What I See While Riding the Gold Line Train
By Nicole Murph; Written on July 18, 2010
I love trains. Sometimes I take the train to go to work, visit a friend, attend an event, or go to school. Lately I had to take the train to school. As I look out the window, there are moments and sceneries throughout the trip that stick with me. Right now I am on the Gold Line train going towards Atlantic in East Los Angeles. My destination stop though is Union Station. From there I can connect onto the Red Line towards North Hollywood and from NOHO I can connect to the Orange Line.
When I am riding on the train, especially above ground, I love to see the changing landscapes from Pasadena to Downtown Los Angeles. I am traveling through suburbia East Pasadena to the metropolitan West Pasadena, going through downtown Pasadena and riding alongside Arroyo Parkway to South Pasadena’s quaint Mission Street.
Immediately from there, the train begins to travel through Highland Park. At the border between South Pasadena and Highland Park, I look below and see the back of a brick building where I used to work at, a small environmental lab called LA Testing. It is no longer there. The parking lot is empty and half the building’s windows are boarded up. Afterwards, the train is traveling on its own bridge allowing us to have a birds’ eye view of the Highland Park area as well as the Old Pasadena Freeway going right through it. Once the train is on street level, it continues at its usual speed and then slows down in the residential area of the city. The train then speeds up as it comes closer to Mount Washington. Between Highland Park and Mount Washington, I observe closely the obvious and not so obvious influences of the Arts and Crafts Movement embedded in the area’s residential Craftsman and Victorian homes. For those who do not know, the Arroyo Seco areas of Highland Park, Mount Washington, Cypress, and Garvanza are a huge Historic Preservation Overlay Zone (HPOZ).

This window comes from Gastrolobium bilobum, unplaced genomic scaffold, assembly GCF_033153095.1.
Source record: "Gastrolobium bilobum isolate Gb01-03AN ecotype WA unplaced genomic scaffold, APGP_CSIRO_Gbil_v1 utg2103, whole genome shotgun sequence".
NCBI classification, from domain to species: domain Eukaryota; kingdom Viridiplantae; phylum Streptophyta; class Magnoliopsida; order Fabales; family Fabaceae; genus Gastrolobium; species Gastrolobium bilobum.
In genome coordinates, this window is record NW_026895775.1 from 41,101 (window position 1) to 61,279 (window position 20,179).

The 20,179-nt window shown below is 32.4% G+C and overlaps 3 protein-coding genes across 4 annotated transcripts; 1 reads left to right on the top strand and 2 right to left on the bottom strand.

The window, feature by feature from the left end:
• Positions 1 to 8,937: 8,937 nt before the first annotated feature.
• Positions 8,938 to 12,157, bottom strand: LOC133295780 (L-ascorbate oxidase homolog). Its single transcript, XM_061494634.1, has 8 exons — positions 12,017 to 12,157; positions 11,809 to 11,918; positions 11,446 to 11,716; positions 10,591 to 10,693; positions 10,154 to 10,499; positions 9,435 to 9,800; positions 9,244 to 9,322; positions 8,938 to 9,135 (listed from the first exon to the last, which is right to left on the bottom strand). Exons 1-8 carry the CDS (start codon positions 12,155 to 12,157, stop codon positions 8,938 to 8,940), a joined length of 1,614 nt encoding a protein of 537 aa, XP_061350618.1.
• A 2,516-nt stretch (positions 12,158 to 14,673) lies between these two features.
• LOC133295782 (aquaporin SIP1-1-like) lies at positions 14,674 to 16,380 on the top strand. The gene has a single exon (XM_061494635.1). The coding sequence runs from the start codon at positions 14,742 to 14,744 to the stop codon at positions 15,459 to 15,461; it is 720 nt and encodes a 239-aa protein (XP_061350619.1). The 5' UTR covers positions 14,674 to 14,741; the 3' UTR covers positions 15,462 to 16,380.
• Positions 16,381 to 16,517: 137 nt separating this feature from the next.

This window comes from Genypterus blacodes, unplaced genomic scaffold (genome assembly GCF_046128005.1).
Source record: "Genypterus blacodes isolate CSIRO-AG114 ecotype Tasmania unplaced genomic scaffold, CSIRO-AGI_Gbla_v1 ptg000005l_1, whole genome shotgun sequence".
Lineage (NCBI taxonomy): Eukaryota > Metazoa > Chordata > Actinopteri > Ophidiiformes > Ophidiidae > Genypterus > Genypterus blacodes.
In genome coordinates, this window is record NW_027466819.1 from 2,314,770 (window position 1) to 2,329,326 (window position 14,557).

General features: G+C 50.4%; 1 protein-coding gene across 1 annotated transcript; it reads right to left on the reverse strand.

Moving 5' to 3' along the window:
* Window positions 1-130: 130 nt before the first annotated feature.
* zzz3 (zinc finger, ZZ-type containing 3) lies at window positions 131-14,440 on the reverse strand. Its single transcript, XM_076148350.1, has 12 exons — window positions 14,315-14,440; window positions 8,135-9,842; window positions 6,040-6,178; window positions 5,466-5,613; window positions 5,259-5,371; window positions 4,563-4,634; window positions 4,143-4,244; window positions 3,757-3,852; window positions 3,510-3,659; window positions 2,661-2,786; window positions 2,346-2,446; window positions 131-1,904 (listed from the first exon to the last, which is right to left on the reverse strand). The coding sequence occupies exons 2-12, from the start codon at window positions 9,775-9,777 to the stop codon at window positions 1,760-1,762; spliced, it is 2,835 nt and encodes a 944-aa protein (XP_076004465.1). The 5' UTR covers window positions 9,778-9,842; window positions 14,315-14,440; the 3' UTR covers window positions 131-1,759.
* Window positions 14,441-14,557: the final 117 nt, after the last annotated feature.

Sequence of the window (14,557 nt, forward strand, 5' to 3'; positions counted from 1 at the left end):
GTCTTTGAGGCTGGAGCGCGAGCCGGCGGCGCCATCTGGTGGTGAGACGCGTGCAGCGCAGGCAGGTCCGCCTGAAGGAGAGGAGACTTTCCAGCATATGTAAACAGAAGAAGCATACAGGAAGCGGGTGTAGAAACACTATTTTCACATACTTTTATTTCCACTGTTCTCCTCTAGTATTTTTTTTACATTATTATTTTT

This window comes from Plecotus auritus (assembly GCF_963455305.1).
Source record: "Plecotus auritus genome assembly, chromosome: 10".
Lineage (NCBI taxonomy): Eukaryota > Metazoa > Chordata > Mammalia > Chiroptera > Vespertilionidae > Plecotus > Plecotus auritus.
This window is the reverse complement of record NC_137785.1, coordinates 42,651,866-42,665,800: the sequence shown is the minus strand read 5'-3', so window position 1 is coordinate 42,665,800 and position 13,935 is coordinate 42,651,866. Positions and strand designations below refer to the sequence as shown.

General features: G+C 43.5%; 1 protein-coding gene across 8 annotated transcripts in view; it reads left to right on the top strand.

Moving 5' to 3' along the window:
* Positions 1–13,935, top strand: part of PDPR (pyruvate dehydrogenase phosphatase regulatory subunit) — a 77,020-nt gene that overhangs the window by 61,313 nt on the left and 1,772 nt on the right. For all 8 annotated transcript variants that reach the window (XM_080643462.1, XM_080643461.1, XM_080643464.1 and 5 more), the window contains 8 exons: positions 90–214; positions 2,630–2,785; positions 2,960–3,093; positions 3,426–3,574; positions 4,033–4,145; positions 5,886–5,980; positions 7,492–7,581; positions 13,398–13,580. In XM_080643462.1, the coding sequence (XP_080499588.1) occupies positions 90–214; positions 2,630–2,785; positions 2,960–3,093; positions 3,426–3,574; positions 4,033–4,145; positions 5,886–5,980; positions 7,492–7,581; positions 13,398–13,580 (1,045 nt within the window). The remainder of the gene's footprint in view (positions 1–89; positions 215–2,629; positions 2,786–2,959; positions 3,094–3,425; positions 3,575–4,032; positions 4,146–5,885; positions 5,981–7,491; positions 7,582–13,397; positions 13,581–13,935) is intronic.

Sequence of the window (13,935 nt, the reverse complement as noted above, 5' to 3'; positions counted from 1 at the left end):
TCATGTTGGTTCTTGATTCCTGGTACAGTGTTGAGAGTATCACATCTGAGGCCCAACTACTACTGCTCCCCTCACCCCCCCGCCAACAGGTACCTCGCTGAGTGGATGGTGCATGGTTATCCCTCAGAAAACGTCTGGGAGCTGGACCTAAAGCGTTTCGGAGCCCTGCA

As the train gets near the Southwest Museum stop at the base of Mount Washington, I look up and see the Southwest Museum‘s bell tower resting on top of the mountain. As the train follows along the base of Mount Washington, I really get to see some original Craftsman and Victorian homes. One of the homes that stand out to me is a semi-large Victorian home built during the late 1890s. The home’s entire structure is made out of redwood which is good. Termites hate redwood. Not a lot of homes today are built using redwood because it can be expensive to obtain partly due to the preservation of the redwood trees.
I learned about this particular home when the house was on sale in 2005. My Mom, a real estate agent, had a client wanting a Victorian home to live in and use for her event planning business for weddings, quinceaneras, and so forth. I assisted my Mom searching for properties for this client and I learned a lot about the HPOZ, Bungalow Heaven in Pasadena and the influential Arts and Crafts Movement in architecture and design in these areas. To view the property was by appointment only and the listing agent was bombarded by calls from other agents, buyers, and lookie-loos wanting to see the inside of the home.
At the time, the inside of the home was quaint and maintained but the outside needed a lot of work. The home is beautiful but the fairly, dull white paint was chipping a lot throughout the exterior of the home. Since then, the new owners restored the outside of the home just right for a 1890s Victorian home. They used a light forest green paint as the primary color and maroon paint to accent some of its unique Victorian features. The train passes this home every time after it drops off and picks up passengers at the Southwest Museum stop.